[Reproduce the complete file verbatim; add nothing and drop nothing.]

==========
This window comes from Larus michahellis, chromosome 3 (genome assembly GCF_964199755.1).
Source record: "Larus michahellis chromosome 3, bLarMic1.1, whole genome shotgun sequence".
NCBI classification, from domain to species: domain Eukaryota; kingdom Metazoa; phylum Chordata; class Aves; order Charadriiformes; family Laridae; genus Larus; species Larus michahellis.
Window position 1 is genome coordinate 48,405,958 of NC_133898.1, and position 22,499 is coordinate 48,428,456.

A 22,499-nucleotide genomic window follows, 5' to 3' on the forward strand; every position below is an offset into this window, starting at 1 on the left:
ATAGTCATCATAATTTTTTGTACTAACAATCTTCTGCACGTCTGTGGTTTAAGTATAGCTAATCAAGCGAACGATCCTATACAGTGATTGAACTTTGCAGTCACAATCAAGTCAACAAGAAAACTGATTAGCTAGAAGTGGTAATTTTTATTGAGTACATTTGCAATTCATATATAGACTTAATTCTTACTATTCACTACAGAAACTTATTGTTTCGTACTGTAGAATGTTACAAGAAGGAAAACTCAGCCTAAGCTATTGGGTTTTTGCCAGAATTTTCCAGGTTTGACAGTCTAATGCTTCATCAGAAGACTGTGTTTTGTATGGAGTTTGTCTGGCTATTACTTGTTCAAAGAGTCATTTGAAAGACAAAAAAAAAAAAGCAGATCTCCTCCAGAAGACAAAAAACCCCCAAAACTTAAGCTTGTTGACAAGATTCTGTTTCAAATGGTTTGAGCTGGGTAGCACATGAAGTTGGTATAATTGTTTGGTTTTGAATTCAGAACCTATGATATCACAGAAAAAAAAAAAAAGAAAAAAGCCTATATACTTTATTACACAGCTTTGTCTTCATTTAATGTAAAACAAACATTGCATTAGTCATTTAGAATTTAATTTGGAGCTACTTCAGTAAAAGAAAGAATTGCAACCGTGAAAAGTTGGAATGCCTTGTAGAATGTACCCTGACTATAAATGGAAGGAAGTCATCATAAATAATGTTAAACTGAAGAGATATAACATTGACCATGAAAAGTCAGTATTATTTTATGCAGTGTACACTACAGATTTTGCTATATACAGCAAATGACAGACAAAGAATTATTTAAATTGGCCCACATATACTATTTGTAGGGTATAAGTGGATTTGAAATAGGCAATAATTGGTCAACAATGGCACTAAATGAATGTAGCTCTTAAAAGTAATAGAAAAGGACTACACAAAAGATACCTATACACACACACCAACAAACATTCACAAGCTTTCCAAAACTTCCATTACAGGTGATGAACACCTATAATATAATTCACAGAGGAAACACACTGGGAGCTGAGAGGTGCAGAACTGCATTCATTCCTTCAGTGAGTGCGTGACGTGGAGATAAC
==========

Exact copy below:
This window comes from Larus michahellis, chromosome 3 (genome assembly GCF_964199755.1).
Source record: "Larus michahellis chromosome 3, bLarMic1.1, whole genome shotgun sequence".
NCBI classification, from domain to species: domain Eukaryota; kingdom Metazoa; phylum Chordata; class Aves; order Charadriiformes; family Laridae; genus Larus; species Larus michahellis.
Window position 1 is genome coordinate 48,405,958 of NC_133898.1, and position 22,499 is coordinate 48,428,456.

A 22,499-nucleotide genomic window follows, 5' to 3' on the forward strand; every position below is an offset into this window, starting at 1 on the left:
ATAGTCATCATAATTTTTTGTACTAACAATCTTCTGCACGTCTGTGGTTTAAGTATAGCTAATCAAGCGAACGATCCTATACAGTGATTGAACTTTGCAGTCACAATCAAGTCAACAAGAAAACTGATTAGCTAGAAGTGGTAATTTTTATTGAGTACATTTGCAATTCATATATAGACTTAATTCTTACTATTCACTACAGAAACTTATTGTTTCGTACTGTAGAATGTTACAAGAAGGAAAACTCAGCCTAAGCTATTGGGTTTTTGCCAGAATTTTCCAGGTTTGACAGTCTAATGCTTCATCAGAAGACTGTGTTTTGTATGGAGTTTGTCTGGCTATTACTTGTTCAAAGAGTCATTTGAAAGACAAAAAAAAAAAAGCAGATCTCCTCCAGAAGACAAAAAACCCCCAAAACTTAAGCTTGTTGACAAGATTCTGTTTCAAATGGTTTGAGCTGGGTAGCACATGAAGTTGGTATAATTGTTTGGTTTTGAATTCAGAACCTATGATATCACAGAAAAAAAAAAAAAGAAAAAAGCCTATATACTTTATTACACAGCTTTGTCTTCATTTAATGTAAAACAAACATTGCATTAGTCATTTAGAATTTAATTTGGAGCTACTTCAGTAAAAGAAAGAATTGCAACCGTGAAAAGTTGGAATGCCTTGTAGAATGTACCCTGACTATAAATGGAAGGAAGTCATCATAAATAATGTTAAACTGAAGAGATATAACATTGACCATGAAAAGTCAGTATTATTTTATGCAGTGTACACTACAGATTTTGCTATATACAGCAAATGACAGACAAAGAATTATTTAAATTGGCCCACATATACTATTTGTAGGGTATAAGTGGATTTGAAATAGGCAATAATTGGTCAACAATGGCACTAAATGAATGTAGCTCTTAAAAGTAATAGAAAAGGACTACACAAAAGATACCTATACACACACACCAACAAACATTCACAAGCTTTCCAAAACTTCCATTACAGGTGATGAACACCTATAATATAATTCACAGAGGAAACACACTGGGAGCTGAGAGGTGCAGAACTGCATTCATTCCTTCAGTGAGTGCGTGACGTGGAGATAAC